In one example of the process, use of chlorine gas as an etchant lowers the overall process temperature below about 800° C. In general, deposition processes may be conducted at lower temperatures than etching reactions, since etchants often need a high temperature to be activated. For example, silane may be thermally decomposed to deposit silicon at about 500° C. or less, while hydrogen chloride requires an activation temperature of about 700° C. or higher to act as an effective etchant. Therefore, if hydrogen chloride is used during a process, the overall process temperature is dictated by the higher temperature required to activate the etchant. Chlorine contributes to the overall process by reducing the required overall process temperature. Chlorine may be activated at a temperature as low as about 500° C. Therefore, by incorporating chlorine into the process as the etchant, the overall process temperature may be significantly reduced, such as by about 200° C. to 300° C., over processes which use hydrogen chloride as the etchant. Also, chlorine etches silicon-containing materials faster than hydrogen chloride. Therefore, chlorine etchants increase the overall rate of the process.
In accordance with one or more embodiments, the hardmask used to pattern the Si:C epitaxial layer is removed after selective deposition of the silicon-containing epitaxial layer. In a specific embodiment, the hardmask is removed by etching using an etching gas. In one or more embodiments, the hardmask is removed by etching using a plasma-activated fluorocarbon gases. Non-exhaustive examples of suitable fluorocarbon gases include CHF3, CF4, C4F6, and C4F8.
Non-Selective Silicon-Containing Epitaxy Deposition
In one or more embodiments, the photoresist or hardmask used to pattern the Si:C epitaxial layer is first removed prior to non-selective deposition of the silicon-containing epitaxial layer, thereby exposing the Si:C epitaxial layer. In a specific embodiment, the hardmask is removed by etching using an etching gas. In a more specific embodiment, the hardmask is removed by etching using a plasma-activated fluorocarbon gases. Non-exhaustive examples of suitable fluorocarbon gases include CHF3, CF4, C4F6, and C4F8.
Removal of the hardmask results in a monocrystalline surface. As otherwise discussed, epitaxial layers are formed on monocrystalline surfaces while a polycrystalline layer is deposited on any polycrystalline surfaces. Without being bound by theory, only an epitaxial layer will be formed on the substrate as the hardmask, and therefore the polycrystalline surface, is removed. Referring to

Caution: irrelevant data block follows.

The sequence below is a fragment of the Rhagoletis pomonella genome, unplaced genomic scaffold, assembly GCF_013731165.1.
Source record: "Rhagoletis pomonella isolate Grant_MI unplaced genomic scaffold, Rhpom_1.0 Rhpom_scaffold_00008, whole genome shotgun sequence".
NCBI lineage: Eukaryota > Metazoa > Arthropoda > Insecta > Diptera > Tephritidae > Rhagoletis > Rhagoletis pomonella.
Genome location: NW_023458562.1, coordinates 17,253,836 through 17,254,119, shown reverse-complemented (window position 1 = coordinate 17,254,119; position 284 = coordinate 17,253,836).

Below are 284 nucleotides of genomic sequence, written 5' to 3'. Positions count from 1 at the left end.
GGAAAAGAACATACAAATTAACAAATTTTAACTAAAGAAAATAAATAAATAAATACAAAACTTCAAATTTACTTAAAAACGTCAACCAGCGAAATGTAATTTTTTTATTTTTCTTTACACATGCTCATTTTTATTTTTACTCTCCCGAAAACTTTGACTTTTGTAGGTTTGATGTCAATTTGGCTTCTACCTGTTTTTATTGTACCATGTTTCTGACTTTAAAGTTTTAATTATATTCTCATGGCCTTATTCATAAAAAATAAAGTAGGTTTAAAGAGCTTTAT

In accordance with one embodiment of the invention, a silicon-containing epitaxial layer is non-selectively deposited in the openings or well regions of the Si:C epitaxial layer on the exposed portions of the substrate and on the Si:C epitaxial layer. In a specific embodiment, the silicon-containing epitaxy layer is deposited using the same deposition process used to non-selectively deposit the Si:C epitaxial layer discussed above or other processes known in the art.
In accordance with other aspects of the invention, one or more gates are formed on the well regions of the silicon-containing epitaxy layer. Referring to
Reference throughout this specification to “one embodiment,” “certain embodiments,” “one or more embodiments” or “an embodiment” means that a particular feature, structure, material, or characteristic described in connection with the embodiment is included in at least one embodiment of the invention. Thus, the appearances of the phrases such as “in one or more embodiments,” “in certain embodiments,” “in one embodiment” or “in an embodiment” in various places throughout this specification are not necessarily referring to the same embodiment of the invention. Furthermore, the particular features, structures, materials, or characteristics may be combined in any suitable manner in one or more embodiments. The order of description of the above method should not be considered limiting, and methods may use the described operations out of order or with omissions or additions.
It is to be understood that the above description is intended to be illustrative, and not restrictive. Many other embodiments will be apparent to those of ordinary skill in the art upon reviewing the above description. The scope of the invention should, therefore, be determined with reference to the appended claims, along with the full scope of equivalents to which such claims are entitled.
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|U.S. Classification||438/197, 257/E21.182, 257/E21.102, 438/272, 438/481|
|Cooperative Classification||H01L21/02639, H01L21/02381, H01L21/0262, H01L21/02532, H01L29/7848, H01L29/78, H01L21/02529, H01L29/165|
|European Classification||H01L29/78R6, H01L21/02K4C1A2, H01L21/02K4E3C, H01L21/02K4A1A3, H01L21/02K4C1A3, H01L21/02K4E3S3, H01L29/165, H01L29/78|
|Feb 27, 2008||AS||Assignment|
Owner name: APPLIED MATERIALS, INC., CALIFORNIA
Free format text: ASSIGNMENT OF ASSIGNORS INTEREST;ASSIGNORS:BOLAND, JOHN;YE, ZHIYUAN;KIM, YIHWAN;REEL/FRAME:020569/0179
Effective date: 20080226
Owner name: APPLIED MATERIALS, INC.,CALIFORNIA
Free format text: ASSIGNMENT OF ASSIGNORS INTEREST;ASSIGNORS:BOLAND, JOHN;YE, ZHIYUAN;KIM, YIHWAN;REEL/FRAME:020569/0179
Effective date: 20080226
|Sep 25, 2013||FPAY||Fee payment|
Year of fee payment: 4